Are Car Accident Reports Public Record?

Data from the California Office of Traffic Safety indicates car accidents are on the decline in California. However, California still has a relatively high rate of annual motor vehicle accidents. You need to understand the steps you must take if you’re ever involved in one.

For example, you may need to report your accident to the police. This overview will explain when making a police report is necessary.

After filing a report, you might also wonder whether members of the public will be able to view it if they wish. There are many understandable reasons you might not want someone to access your car accident report. This guide will address your concerns.

Filing a Car Accident Report in California: What You Need To Know

California law requires drivers to report motor vehicle accidents they were involved in if an accident:

  • Causes injury
  • Causes death, or
  • Results in property damage of $1,000 or more.

Here’s a more detailed look at what that means.

When Does an Accident Have to Be Reported?

You technically have 10 days to report your accident. However, it’s advisable to report it immediately. You can do so by calling 911. A dispatcher will send an officer to the scene to investigate. Do not let other drivers convince you to “leave the cops out of it.” They may attempt to do so if they were breaking the law or are wanted by the police.

Remain calm as you wait for the officer to arrive. Use this time to check on the other drivers involved in the accident. When doing so, resist the impulse to express any anger, and refrain from saying anything that could be taken as an admission of fault. Calmly make sure other drivers and passengers are okay, and exchange contact and insurance information.

You may also use this time to collect evidence that could improve your chances of recovering compensation if you decide to file a claim or lawsuit against any negligent parties who may have caused your accident. Take pictures of the scene and your injuries from as many angles as possible, and ask for the names and contact information of any witnesses.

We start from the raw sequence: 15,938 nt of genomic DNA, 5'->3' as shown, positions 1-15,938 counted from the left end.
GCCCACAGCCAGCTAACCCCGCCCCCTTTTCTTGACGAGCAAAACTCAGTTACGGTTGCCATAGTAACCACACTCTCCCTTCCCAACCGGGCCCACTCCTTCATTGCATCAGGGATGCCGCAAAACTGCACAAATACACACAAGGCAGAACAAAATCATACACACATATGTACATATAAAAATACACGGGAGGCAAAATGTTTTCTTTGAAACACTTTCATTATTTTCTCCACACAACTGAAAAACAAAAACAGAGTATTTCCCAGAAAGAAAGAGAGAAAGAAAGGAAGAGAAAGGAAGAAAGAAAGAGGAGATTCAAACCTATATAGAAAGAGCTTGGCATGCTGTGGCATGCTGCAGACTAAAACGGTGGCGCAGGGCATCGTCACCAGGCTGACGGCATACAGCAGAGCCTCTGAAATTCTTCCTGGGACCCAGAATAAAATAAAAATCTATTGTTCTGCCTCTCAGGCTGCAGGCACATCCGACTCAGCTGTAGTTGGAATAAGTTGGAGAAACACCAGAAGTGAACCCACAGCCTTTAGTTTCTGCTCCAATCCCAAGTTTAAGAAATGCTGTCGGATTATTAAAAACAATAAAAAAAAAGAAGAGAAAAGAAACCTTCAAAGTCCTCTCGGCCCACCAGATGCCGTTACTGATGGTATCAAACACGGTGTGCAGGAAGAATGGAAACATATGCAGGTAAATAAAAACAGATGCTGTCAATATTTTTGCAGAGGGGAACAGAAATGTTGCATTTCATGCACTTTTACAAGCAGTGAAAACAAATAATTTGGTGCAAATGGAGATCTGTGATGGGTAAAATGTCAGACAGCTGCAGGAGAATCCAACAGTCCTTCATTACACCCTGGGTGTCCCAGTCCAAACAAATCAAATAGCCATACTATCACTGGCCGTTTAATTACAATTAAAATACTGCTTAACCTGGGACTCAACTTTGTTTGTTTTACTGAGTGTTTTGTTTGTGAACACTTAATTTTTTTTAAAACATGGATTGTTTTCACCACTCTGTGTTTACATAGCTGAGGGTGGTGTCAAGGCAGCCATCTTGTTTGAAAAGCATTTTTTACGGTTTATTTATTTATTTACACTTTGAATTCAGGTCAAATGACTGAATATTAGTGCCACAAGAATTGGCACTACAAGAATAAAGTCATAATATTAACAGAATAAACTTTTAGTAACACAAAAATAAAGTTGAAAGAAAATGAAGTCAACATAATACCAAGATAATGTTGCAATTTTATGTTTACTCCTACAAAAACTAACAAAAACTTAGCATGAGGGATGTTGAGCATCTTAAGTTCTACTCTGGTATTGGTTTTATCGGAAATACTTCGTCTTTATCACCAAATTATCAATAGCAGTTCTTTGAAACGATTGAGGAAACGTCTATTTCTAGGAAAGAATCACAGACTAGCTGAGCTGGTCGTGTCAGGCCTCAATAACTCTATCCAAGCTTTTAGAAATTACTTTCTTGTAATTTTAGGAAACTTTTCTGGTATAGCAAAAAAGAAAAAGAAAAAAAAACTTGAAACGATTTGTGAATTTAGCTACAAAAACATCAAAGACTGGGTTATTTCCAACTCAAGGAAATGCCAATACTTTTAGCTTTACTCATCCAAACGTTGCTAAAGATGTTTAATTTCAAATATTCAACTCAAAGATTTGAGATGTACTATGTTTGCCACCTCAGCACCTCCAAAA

While you must avoid making statements that suggest you may have caused your accident, you must also cooperate with the police officer and answer their questions honestly. Once they say you can leave the scene, get medical treatment right away, even if you don’t believe you’ve been injured.

It’s not always immediately apparent to a victim if they’ve sustained injuries in a car accident. You need to see a doctor to ensure you receive prompt treatment for any injuries you may be unaware of. Additionally, if you pursue compensation later, it’s extremely helpful to be able to prove that the injuries for which you’re seeking compensation were directly caused by the accident.

Report your accident to your insurance company after seeing a doctor. Don’t discuss your accident on social media, and strongly consider scheduling a free consultation with a personal injury attorney to discuss your legal options.

Can Someone See My Car Accident Report in California?

Section 16005 of the California Vehicle Code does allow some people to view car accident reports by submitting requests to the DMV. However, they must indicate they have a valid reason for needing to see a report.

Those who may be able to access your car accident report include:

  • Any drivers involved in the accident
  • The parent, employer, or legal guardian of any drivers involved in the accident
  • The authorized representative of anyone involved in the accident
  • Anyone who sustained injuries as a result of the accident
  • Law enforcement agencies
  • Courts of qualified jurisdictions

In other words, while it is technically possible for others to see your car accident report, they can’t merely do so by looking for it online or heading to the DMV to retrieve a copy on their own. They need to demonstrate they meet the criteria established in the California Vehicle Code.

While some individuals can access copies of your car accident report, it’s unlikely any random friend, coworker, relative, or peer will have access to the report unless they were somehow involved in the accident.

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